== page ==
Mad Mitch's Tribal Law: Aden and the End of the Empire
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Aden, June 20, 1967: two army Land Rovers burn ferociously in the midday sun. The bodies of nine British soldiers litter the road. Bright flames mixed with thick, black smoke bellows above Crater town, a tough Arab neighborhood built on top of a dormant volcano. Surrounded by high rugged peaks and perched on the south-western edge of the Arabian peninsular, it is home to insurgents, terrorists, and gangsters, who establish "no-go areas" against the British-backed Federation government. Crater had come to symbolize Arab nationalist defiance in the face of the world’s most powerful empire. Hovering 2,000 ft. above the smouldering destruction, a tiny Scout helicopter surveys the scene. Its passenger is the recently arrived commanding officer of the Argyll and Sutherland Highlanders, Lieutenant-Colonel Colin Mitchell. Soon the world’s media would christen him "Mad Mitch" in recognition of his extremely robust and controversial reoccupation of Crater two weeks later. Mad Mitch was truly a man out of his time. Supremely self-confident and debonair, he was an empire builder, not dismantler, and railed against the national malaise he felt had gripped Britain’s political establishment. Drawing on a wide array of never-before-seen archival sources and eyewitness testimonies, Mad Mitch’s Tribal Law tells the remarkable story of inspiring leadership, loyalty, and betrayal in the final days of British Empire. It is, above all, a shocking account of Britain’s forgotten war on terror.
From Main Pass (David Ullah) Aerial photograph of Crater, showing prominent features in the town (Argyll and Sutherland Highlanders Museum) Argyll pipers play Reveille at dawn in Crater, 4 July 1967 (Argyll and Sutherland Highlanders Museum) Lieutenant-Colonel Colin Mitchell in Crater (Argyll and Sutherland Highlanders Museum) Lieutenant-Colonel Colin Mitchell in Land Rover (AP) Colin Mitchell briefs Admiral Michael Le Fanu (Argyll and Sutherland Highlanders Museum) Major Nigel Crowe.
125, 127–8, 143, 149–51, 153, 192, 269 appoints Trevelyan 153 Dorneywood meeting 151–4, 241 drinking habits 182–5 meeting with Muhammad Farid 188 sacks Turnbull 151, 153 Bureik, Colonel Nasser 21 Butler, Staff Sergeant Eddie 170–1 Cairo 15, 17, 35–6, 41, 48, 60, 84, 94–5, 109, 124, 149, 151, 180, 185, 208 Cairo Radio see also Radio Cairo 68, 98, 152, 180, 185, 191, 225, 239, 270, 274, 288 Campbell-Baldwin, Second Lieutenant J.D.C. 175 Cape of Good Hope 244 Caradon, Lord (Hugh Foot).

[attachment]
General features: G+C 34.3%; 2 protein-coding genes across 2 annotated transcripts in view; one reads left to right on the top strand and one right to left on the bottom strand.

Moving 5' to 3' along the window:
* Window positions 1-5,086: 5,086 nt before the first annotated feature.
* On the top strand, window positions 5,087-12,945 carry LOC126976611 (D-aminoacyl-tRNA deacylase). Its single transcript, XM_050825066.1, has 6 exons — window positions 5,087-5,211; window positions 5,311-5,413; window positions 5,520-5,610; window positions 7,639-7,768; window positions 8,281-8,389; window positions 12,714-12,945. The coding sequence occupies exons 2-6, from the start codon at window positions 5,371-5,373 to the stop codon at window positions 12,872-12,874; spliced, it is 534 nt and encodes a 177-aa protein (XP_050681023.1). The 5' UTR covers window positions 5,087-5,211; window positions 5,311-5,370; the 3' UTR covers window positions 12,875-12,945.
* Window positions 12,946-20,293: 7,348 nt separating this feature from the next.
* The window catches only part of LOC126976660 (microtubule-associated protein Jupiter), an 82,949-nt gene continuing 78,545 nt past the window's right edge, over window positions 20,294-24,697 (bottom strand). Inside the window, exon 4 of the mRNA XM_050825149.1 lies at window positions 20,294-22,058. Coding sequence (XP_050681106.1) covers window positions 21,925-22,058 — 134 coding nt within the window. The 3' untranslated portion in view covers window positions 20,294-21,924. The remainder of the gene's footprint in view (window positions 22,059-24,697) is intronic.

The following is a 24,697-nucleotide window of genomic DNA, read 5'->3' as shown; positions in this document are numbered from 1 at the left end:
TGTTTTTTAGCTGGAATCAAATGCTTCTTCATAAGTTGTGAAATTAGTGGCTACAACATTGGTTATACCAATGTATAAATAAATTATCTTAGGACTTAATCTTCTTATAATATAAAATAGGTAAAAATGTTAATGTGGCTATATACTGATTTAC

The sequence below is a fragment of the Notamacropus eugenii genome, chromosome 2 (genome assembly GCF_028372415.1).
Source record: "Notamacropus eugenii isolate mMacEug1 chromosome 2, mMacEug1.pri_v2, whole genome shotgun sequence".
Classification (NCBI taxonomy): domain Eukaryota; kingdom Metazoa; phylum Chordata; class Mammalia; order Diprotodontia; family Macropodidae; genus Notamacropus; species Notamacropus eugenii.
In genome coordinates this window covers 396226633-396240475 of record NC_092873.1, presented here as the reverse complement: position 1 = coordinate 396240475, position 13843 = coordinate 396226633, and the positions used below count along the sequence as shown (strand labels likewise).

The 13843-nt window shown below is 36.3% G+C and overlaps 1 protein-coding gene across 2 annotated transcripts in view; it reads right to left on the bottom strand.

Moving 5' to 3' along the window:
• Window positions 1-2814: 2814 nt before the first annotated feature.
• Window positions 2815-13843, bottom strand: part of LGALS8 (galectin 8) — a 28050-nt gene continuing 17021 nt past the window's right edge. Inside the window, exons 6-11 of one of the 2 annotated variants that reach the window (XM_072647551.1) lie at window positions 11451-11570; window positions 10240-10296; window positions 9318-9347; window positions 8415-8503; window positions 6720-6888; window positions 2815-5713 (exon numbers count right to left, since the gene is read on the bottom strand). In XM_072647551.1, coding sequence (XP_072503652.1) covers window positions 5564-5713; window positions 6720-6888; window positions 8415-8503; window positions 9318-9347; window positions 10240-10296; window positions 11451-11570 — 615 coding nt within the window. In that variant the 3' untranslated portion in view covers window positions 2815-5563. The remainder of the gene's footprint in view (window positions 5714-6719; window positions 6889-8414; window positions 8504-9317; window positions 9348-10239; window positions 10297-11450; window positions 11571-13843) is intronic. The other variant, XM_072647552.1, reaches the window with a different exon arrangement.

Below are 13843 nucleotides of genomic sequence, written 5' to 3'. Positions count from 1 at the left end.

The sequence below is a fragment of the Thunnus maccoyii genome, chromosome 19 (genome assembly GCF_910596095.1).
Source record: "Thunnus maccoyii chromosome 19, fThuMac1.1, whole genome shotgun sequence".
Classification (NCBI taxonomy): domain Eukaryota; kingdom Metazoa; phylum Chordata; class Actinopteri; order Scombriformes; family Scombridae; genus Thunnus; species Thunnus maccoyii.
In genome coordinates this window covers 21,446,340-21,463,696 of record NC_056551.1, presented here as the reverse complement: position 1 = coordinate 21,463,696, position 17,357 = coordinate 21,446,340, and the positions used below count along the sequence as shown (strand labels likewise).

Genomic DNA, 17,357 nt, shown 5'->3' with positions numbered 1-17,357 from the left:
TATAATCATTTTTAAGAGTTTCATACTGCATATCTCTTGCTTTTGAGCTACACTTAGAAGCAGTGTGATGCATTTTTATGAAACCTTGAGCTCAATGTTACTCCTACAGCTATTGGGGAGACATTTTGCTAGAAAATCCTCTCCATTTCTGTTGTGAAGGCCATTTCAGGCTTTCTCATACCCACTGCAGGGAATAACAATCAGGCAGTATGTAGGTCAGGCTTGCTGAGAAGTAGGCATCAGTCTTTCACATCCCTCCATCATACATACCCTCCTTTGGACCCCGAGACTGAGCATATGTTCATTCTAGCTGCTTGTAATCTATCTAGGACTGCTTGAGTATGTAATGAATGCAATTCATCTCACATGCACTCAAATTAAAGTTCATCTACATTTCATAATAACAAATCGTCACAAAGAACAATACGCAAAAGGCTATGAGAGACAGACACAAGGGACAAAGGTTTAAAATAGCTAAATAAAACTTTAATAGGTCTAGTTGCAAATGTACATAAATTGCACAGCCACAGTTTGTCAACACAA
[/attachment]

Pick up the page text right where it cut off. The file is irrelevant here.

Men. Loughlin told reporters how he felt that ‘some great inhumanity has been done in this place’. As a sign of their solidarity with the detainees, the three MPs visited Asqalani Mosque in Hassonally Street in Crater at the invitation of the PSP. Careful to remove their shoes as they entered the mosque, they were greeted by a group of hysterical women – the mothers, sisters and wives of the detainees – all of whom pleaded with the guests to secure their release. One of the most vocal was.
Were found to be overblown, with only PSP Deputy Leader Mohammad Salem Ali allegedly forced to strip naked and stand in the cold of the night. His crime had been to refuse to hand over a transistor radio.108 Upon their return to London the three MPs held a press conference at which they admitted that the allegations of torture ‘seemed to be untrue’.109 Almost half of those injured in the airport bomb had been Fadhlis gathering to see off their Sultan. Once he regained consciousness, tribal drums.
Speak Arabic. The NLF also made matters much worse for detainees by shooting medical staff who worked at the site. One incident, typical of how the NLF operated at the time, illustrates this point very well. Leaving his home in Tawahi one evening to catch a lift to work with his cousin, a QEH charge nurse was approached by two gunmen, one of whom pulled a mask over his face. With weapons drawn, they unloaded two full magazines at the man as he ran for his life. He later returned to find the car.